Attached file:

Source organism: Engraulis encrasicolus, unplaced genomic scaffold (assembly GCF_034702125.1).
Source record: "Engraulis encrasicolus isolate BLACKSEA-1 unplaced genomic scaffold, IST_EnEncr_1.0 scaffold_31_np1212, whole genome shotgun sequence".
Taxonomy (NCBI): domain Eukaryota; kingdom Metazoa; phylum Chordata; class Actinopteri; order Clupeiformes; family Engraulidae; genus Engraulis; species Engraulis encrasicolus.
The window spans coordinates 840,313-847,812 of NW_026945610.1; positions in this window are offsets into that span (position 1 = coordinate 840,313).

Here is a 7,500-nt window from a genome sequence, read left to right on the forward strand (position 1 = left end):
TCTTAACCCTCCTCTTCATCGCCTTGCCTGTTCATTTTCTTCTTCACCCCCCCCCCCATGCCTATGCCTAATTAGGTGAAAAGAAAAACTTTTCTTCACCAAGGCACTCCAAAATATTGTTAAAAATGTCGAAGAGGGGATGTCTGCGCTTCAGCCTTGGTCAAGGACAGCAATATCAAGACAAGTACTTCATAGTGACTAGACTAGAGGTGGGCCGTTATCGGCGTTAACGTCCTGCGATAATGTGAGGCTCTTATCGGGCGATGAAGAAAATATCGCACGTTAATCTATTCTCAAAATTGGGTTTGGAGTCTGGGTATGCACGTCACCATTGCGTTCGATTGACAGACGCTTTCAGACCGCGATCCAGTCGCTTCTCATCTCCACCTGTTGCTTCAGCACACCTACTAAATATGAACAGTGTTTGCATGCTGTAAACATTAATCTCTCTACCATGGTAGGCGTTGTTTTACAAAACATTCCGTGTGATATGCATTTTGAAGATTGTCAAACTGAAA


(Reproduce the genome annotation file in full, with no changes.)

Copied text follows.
Source organism: Engraulis encrasicolus, unplaced genomic scaffold (assembly GCF_034702125.1).
Source record: "Engraulis encrasicolus isolate BLACKSEA-1 unplaced genomic scaffold, IST_EnEncr_1.0 scaffold_31_np1212, whole genome shotgun sequence".
Taxonomy (NCBI): domain Eukaryota; kingdom Metazoa; phylum Chordata; class Actinopteri; order Clupeiformes; family Engraulidae; genus Engraulis; species Engraulis encrasicolus.
The window spans coordinates 840,313-847,812 of NW_026945610.1; positions in this window are offsets into that span (position 1 = coordinate 840,313).

Here is a 7,500-nt window from a genome sequence, read left to right on the forward strand (position 1 = left end):
TCTTAACCCTCCTCTTCATCGCCTTGCCTGTTCATTTTCTTCTTCACCCCCCCCCCCATGCCTATGCCTAATTAGGTGAAAAGAAAAACTTTTCTTCACCAAGGCACTCCAAAATATTGTTAAAAATGTCGAAGAGGGGATGTCTGCGCTTCAGCCTTGGTCAAGGACAGCAATATCAAGACAAGTACTTCATAGTGACTAGACTAGAGGTGGGCCGTTATCGGCGTTAACGTCCTGCGATAATGTGAGGCTCTTATCGGGCGATGAAGAAAATATCGCACGTTAATCTATTCTCAAAATTGGGTTTGGAGTCTGGGTATGCACGTCACCATTGCGTTCGATTGACAGACGCTTTCAGACCGCGATCCAGTCGCTTCTCATCTCCACCTGTTGCTTCAGCACACCTACTAAATATGAACAGTGTTTGCATGCTGTAAACATTAATCTCTCTACCATGGTAGGCGTTGTTTTACAAAACATTCCGTGTGATATGCATTTTGAAGATTGTCAAACTGAAA